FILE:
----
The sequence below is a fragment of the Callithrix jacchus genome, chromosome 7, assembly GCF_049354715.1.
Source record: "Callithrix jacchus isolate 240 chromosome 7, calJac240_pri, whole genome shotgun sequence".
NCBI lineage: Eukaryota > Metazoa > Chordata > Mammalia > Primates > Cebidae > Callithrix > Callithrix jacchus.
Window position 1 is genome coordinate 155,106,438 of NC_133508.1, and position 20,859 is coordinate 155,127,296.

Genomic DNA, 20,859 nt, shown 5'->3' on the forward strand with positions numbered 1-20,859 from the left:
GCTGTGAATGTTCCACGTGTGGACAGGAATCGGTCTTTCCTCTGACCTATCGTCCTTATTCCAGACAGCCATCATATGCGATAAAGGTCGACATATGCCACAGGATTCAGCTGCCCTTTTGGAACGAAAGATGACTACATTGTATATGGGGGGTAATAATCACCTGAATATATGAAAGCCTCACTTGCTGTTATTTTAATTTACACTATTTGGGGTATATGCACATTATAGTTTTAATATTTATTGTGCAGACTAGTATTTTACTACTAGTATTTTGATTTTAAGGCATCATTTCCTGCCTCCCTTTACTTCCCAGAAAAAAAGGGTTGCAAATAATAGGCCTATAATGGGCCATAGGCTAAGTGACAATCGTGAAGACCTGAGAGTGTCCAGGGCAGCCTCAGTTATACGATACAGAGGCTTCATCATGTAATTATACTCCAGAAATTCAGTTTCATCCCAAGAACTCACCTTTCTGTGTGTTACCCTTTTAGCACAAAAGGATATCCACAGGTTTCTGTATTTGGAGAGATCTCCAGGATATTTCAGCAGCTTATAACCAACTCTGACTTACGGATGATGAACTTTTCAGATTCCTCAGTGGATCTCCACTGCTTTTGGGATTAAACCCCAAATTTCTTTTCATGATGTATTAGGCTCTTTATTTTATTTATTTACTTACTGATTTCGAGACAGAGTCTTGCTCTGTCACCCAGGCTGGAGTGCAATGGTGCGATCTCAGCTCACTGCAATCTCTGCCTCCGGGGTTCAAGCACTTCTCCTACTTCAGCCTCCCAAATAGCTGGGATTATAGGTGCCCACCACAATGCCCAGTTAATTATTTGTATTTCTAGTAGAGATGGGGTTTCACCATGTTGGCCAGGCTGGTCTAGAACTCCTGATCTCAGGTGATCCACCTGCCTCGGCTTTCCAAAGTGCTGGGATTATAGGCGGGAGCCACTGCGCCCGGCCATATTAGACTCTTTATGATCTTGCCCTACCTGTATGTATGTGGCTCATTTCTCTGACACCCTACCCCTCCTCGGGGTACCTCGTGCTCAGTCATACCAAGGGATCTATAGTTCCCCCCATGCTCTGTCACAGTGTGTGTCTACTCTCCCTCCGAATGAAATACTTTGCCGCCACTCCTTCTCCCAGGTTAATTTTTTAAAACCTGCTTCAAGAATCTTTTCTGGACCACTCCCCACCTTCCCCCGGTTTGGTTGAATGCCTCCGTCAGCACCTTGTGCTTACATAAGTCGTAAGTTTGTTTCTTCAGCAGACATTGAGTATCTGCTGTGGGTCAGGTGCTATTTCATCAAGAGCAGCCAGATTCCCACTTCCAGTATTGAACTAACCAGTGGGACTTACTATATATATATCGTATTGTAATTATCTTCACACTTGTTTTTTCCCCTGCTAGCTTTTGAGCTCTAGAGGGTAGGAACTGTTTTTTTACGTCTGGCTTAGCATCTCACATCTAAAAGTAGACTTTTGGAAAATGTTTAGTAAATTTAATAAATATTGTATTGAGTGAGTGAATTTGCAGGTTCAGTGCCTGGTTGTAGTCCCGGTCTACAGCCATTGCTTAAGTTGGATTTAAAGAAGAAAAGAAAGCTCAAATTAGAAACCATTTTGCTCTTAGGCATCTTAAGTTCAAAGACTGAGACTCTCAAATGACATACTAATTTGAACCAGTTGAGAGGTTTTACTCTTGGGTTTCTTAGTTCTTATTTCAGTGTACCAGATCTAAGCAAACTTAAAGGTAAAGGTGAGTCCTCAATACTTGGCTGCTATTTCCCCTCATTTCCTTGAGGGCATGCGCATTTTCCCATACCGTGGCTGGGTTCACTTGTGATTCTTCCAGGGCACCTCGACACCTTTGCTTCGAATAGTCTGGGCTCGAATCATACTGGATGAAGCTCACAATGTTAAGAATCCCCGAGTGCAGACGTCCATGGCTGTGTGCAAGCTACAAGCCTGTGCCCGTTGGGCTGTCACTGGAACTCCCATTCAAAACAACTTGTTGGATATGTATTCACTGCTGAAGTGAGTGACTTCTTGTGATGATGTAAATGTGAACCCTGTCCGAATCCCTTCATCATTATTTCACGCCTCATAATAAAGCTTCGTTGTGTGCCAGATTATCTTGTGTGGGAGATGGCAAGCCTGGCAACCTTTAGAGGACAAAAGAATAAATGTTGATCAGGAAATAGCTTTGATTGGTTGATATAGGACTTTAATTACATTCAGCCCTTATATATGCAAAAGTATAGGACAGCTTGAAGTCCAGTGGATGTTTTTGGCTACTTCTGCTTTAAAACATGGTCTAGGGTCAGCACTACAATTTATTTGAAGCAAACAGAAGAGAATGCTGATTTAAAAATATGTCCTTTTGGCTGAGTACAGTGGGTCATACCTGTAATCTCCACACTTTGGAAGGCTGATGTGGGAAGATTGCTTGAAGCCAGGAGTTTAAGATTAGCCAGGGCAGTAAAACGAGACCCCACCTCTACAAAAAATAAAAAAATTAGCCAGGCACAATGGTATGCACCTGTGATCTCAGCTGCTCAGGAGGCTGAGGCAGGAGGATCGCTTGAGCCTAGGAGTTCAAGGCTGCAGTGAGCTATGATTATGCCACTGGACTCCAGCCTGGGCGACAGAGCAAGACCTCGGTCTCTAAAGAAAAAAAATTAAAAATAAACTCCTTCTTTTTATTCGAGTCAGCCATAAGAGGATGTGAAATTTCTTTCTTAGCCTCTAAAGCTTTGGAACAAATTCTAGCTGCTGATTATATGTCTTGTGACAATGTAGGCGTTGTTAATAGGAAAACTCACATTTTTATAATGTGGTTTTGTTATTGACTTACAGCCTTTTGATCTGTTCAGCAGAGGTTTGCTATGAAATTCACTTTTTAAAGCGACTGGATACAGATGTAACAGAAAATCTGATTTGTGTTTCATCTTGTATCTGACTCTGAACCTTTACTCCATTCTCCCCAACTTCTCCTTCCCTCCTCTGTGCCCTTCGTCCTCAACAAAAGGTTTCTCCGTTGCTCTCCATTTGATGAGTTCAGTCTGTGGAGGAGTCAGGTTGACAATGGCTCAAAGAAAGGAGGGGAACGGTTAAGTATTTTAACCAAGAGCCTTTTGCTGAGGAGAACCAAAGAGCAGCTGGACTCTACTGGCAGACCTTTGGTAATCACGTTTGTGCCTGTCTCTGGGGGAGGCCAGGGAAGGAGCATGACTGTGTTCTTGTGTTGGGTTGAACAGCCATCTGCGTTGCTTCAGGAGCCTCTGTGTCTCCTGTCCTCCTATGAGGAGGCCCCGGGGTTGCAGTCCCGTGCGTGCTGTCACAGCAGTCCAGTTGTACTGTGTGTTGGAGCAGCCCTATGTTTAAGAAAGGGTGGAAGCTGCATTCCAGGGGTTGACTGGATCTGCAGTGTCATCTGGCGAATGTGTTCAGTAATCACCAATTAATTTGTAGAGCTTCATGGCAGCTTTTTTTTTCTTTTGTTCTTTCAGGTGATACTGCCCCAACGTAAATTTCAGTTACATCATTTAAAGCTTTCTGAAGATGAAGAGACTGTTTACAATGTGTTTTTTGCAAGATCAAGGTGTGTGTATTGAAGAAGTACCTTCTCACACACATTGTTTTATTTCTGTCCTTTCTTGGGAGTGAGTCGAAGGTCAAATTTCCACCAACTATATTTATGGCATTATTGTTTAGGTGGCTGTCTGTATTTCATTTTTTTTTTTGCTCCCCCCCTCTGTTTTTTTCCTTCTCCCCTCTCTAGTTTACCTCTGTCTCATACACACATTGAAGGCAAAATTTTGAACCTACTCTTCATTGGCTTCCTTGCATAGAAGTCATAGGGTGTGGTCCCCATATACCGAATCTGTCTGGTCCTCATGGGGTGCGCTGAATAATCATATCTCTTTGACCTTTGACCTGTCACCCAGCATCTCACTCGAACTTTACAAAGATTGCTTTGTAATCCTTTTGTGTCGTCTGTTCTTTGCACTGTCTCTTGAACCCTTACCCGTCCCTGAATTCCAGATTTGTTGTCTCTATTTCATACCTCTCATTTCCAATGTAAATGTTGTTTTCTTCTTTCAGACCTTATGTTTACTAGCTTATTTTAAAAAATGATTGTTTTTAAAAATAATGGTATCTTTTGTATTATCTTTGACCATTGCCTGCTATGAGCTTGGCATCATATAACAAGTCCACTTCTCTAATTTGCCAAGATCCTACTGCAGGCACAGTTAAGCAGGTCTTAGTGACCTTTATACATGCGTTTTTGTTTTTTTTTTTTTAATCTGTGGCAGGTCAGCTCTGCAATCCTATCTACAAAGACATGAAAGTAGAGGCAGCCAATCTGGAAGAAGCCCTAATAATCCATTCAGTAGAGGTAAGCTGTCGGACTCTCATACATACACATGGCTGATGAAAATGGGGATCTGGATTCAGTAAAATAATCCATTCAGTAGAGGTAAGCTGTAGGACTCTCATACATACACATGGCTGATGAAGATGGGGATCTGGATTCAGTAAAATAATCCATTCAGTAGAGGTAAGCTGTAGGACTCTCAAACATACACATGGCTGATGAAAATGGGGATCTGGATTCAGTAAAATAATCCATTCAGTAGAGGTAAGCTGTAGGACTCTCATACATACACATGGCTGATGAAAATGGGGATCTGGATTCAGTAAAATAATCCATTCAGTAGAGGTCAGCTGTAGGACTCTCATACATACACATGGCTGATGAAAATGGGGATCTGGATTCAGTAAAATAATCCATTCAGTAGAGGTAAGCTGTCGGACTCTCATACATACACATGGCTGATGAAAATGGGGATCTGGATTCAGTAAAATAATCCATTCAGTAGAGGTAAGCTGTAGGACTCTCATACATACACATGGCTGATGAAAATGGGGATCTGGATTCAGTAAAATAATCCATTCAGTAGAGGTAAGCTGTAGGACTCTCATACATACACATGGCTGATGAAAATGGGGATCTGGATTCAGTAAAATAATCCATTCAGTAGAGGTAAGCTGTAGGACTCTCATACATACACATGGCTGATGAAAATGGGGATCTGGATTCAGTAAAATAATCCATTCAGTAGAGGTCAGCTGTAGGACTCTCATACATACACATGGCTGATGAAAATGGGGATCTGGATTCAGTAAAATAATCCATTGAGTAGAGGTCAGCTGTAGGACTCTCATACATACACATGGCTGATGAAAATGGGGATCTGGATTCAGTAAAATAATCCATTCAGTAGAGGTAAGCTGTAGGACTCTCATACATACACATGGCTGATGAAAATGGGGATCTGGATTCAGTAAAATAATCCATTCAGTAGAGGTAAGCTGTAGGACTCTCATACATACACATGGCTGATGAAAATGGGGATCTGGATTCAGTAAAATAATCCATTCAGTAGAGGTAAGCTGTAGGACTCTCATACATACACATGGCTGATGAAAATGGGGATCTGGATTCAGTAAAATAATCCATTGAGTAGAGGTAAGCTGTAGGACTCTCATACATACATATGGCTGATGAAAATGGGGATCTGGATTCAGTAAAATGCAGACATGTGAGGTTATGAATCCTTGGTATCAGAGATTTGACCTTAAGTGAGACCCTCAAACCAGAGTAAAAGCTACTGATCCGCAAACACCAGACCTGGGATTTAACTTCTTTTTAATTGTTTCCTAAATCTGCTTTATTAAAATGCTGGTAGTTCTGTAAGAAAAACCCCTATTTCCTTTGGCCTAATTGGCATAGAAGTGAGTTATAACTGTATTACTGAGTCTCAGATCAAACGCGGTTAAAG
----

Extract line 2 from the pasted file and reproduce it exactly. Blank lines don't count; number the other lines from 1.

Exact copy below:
Source record: "Callithrix jacchus isolate 240 chromosome 7, calJac240_pri, whole genome shotgun sequence".